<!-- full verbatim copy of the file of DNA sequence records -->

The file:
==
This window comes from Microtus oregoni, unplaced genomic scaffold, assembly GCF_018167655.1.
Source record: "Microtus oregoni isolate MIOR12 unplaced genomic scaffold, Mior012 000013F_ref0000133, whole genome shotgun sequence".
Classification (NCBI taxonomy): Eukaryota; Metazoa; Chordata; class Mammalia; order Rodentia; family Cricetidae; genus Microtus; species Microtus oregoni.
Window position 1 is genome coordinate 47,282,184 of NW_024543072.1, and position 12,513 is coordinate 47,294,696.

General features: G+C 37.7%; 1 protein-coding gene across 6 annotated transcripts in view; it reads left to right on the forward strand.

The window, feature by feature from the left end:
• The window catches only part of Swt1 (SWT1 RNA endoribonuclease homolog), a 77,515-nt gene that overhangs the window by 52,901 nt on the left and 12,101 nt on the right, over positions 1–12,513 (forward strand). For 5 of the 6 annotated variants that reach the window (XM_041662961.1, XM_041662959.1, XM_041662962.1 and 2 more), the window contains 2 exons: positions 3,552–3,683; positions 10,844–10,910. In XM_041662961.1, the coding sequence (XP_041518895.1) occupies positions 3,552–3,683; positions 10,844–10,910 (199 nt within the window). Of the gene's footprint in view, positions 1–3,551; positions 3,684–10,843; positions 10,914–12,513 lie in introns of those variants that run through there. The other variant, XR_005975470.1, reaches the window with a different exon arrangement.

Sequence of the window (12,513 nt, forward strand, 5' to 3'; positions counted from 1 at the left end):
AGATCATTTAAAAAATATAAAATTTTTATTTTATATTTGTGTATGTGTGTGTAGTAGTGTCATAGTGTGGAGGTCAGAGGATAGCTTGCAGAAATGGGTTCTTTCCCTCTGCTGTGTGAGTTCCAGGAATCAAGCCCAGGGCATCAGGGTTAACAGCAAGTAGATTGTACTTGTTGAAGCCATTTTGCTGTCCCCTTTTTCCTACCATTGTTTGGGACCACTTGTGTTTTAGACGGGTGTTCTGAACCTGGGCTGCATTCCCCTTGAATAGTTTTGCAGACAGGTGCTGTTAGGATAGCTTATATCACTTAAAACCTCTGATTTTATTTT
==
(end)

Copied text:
This window comes from Microtus oregoni, unplaced genomic scaffold, assembly GCF_018167655.1.
Source record: "Microtus oregoni isolate MIOR12 unplaced genomic scaffold, Mior012 000013F_ref0000133, whole genome shotgun sequence".
Classification (NCBI taxonomy): Eukaryota; Metazoa; Chordata; class Mammalia; order Rodentia; family Cricetidae; genus Microtus; species Microtus oregoni.
Window position 1 is genome coordinate 47,282,184 of NW_024543072.1, and position 12,513 is coordinate 47,294,696.

General features: G+C 37.7%; 1 protein-coding gene across 6 annotated transcripts in view; it reads left to right on the forward strand.

The window, feature by feature from the left end:
• The window catches only part of Swt1 (SWT1 RNA endoribonuclease homolog), a 77,515-nt gene that overhangs the window by 52,901 nt on the left and 12,101 nt on the right, over positions 1–12,513 (forward strand). For 5 of the 6 annotated variants that reach the window (XM_041662961.1, XM_041662959.1, XM_041662962.1 and 2 more), the window contains 2 exons: positions 3,552–3,683; positions 10,844–10,910. In XM_041662961.1, the coding sequence (XP_041518895.1) occupies positions 3,552–3,683; positions 10,844–10,910 (199 nt within the window). Of the gene's footprint in view, positions 1–3,551; positions 3,684–10,843; positions 10,914–12,513 lie in introns of those variants that run through there. The other variant, XR_005975470.1, reaches the window with a different exon arrangement.

Sequence of the window (12,513 nt, forward strand, 5' to 3'; positions counted from 1 at the left end):
AGATCATTTAAAAAATATAAAATTTTTATTTTATATTTGTGTATGTGTGTGTAGTAGTGTCATAGTGTGGAGGTCAGAGGATAGCTTGCAGAAATGGGTTCTTTCCCTCTGCTGTGTGAGTTCCAGGAATCAAGCCCAGGGCATCAGGGTTAACAGCAAGTAGATTGTACTTGTTGAAGCCATTTTGCTGTCCCCTTTTTCCTACCATTGTTTGGGACCACTTGTGTTTTAGACGGGTGTTCTGAACCTGGGCTGCATTCCCCTTGAATAGTTTTGCAGACAGGTGCTGTTAGGATAGCTTATATCACTTAAAACCTCTGATTTTATTTT